The IBA mess

The dispute over the future of the Israel Broadcasting Authority (IBA) got more intense and more political over the past week.  The whole subject is a “can of worms.”  Originally, in the previous Knesset, Communications Minister Gilad Erdan  of the Likud decided that he wanted to close the IBA down because it had become too big and too expensive and the salaries being paid there were excessive. Instead of trying to reform it, he decided to replace it with another organization with a similar name, the Israel Broadcasting Company.  But, then in the current Knesset it became a political football, with members of other parties accusing PM Netanyahu in his role as Communications Minister of trying to establish a national media organization that he could control.

It is well-known that Netanyahu does not like the media because it has been critical of him in the past, partly because it has a liberal bias.  That was one reason why he asked Sheldon Adelson, his American billionaire supporter, to establish a right-wing newspaper “Israel Hayom,” that supports Netanyahu. Netanyahu’s opponents on the left and the right fear that he is using this opportunity to make a national media organization that will reflect Government opinions rather than be editorially independent.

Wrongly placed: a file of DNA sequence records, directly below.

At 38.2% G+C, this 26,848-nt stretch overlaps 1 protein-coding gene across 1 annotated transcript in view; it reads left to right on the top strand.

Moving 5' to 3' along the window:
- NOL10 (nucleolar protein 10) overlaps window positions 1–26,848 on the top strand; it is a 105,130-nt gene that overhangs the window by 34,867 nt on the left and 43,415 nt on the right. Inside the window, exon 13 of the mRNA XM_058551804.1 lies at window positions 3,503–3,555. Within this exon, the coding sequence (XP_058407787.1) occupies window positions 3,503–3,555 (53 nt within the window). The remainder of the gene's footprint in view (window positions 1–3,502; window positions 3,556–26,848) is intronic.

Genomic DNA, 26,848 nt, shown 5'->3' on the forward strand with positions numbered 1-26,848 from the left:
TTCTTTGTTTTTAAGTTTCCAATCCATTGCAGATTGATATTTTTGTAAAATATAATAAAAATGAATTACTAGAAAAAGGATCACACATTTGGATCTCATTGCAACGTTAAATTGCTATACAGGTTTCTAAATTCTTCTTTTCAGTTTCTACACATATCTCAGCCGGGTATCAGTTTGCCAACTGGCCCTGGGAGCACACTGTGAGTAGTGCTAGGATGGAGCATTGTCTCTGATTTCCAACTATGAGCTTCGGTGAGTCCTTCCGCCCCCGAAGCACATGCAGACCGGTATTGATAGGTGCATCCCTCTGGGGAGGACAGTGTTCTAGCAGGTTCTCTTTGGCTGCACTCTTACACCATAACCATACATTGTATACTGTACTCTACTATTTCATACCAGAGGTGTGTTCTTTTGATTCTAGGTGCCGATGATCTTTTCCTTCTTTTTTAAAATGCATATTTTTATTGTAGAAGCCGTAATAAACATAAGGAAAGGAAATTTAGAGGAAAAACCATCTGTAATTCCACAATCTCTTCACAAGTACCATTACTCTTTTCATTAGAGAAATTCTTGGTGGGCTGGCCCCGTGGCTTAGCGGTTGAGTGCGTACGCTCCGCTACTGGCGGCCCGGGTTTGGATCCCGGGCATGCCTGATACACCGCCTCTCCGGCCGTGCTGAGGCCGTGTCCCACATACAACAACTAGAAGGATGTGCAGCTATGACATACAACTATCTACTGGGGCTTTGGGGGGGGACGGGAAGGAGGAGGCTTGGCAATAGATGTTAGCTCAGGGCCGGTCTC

Over the past week Netanyahu has been attacked on this score by the leaders of the other main parties, Naftali Bennett of Bayit Yehudi, a member of the coalition, as well as the opposition, Yair Lapid of Yesh Atid and Isaac Hertzog of Labor/ Zionist Union.  All this political infighting has caused the whole issue of the reform of the IBA, and especially its English News service, to be delayed and mired in controversy.  Some now want to go back to the old IBA, some want to reform the IBA, some want to replace the IBA, and of those some want to make it much smaller, while others want to see it grow as a mouthpiece for Israel, much like the Voice of America.  What will eventually come out of this mess is anyone’s guess.  Meanwhile, hundreds of IBA employees are sitting on the edges of their seats to know what the futures holds for them.




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